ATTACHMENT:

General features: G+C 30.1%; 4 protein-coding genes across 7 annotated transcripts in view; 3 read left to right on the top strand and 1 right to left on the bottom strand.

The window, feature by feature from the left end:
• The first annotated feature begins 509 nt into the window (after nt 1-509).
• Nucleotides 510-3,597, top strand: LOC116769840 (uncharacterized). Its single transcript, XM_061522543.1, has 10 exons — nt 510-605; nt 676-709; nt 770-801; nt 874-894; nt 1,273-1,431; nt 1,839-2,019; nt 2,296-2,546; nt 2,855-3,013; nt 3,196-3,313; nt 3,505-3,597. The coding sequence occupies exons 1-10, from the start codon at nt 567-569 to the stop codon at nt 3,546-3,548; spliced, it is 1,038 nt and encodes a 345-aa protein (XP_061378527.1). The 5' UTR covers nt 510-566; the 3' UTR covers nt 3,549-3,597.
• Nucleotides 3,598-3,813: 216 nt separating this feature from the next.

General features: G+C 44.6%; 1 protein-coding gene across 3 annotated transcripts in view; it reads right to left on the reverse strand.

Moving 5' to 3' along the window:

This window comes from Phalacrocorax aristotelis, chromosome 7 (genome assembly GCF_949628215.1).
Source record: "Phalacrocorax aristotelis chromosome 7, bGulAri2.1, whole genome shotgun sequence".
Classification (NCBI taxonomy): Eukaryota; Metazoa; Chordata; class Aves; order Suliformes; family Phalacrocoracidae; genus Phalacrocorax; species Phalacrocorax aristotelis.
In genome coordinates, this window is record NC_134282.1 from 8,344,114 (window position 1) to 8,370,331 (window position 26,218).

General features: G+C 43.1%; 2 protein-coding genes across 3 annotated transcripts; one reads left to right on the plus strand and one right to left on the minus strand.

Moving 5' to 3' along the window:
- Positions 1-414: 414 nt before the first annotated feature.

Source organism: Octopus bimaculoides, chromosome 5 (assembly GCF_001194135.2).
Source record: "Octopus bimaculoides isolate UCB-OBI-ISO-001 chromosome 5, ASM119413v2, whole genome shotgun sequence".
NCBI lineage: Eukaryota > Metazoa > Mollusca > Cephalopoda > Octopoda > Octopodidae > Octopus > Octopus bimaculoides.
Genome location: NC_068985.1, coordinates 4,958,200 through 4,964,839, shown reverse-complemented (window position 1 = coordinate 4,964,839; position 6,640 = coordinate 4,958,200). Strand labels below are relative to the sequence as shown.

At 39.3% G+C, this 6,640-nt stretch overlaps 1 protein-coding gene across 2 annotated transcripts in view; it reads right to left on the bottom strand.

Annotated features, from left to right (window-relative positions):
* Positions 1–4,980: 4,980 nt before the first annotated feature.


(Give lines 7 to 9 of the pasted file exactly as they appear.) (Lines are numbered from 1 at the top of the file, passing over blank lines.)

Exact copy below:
Moving 5' to 3' along the window:

This window comes from Phalacrocorax aristotelis, chromosome 7 (genome assembly GCF_949628215.1).
Source record: "Phalacrocorax aristotelis chromosome 7, bGulAri2.1, whole genome shotgun sequence".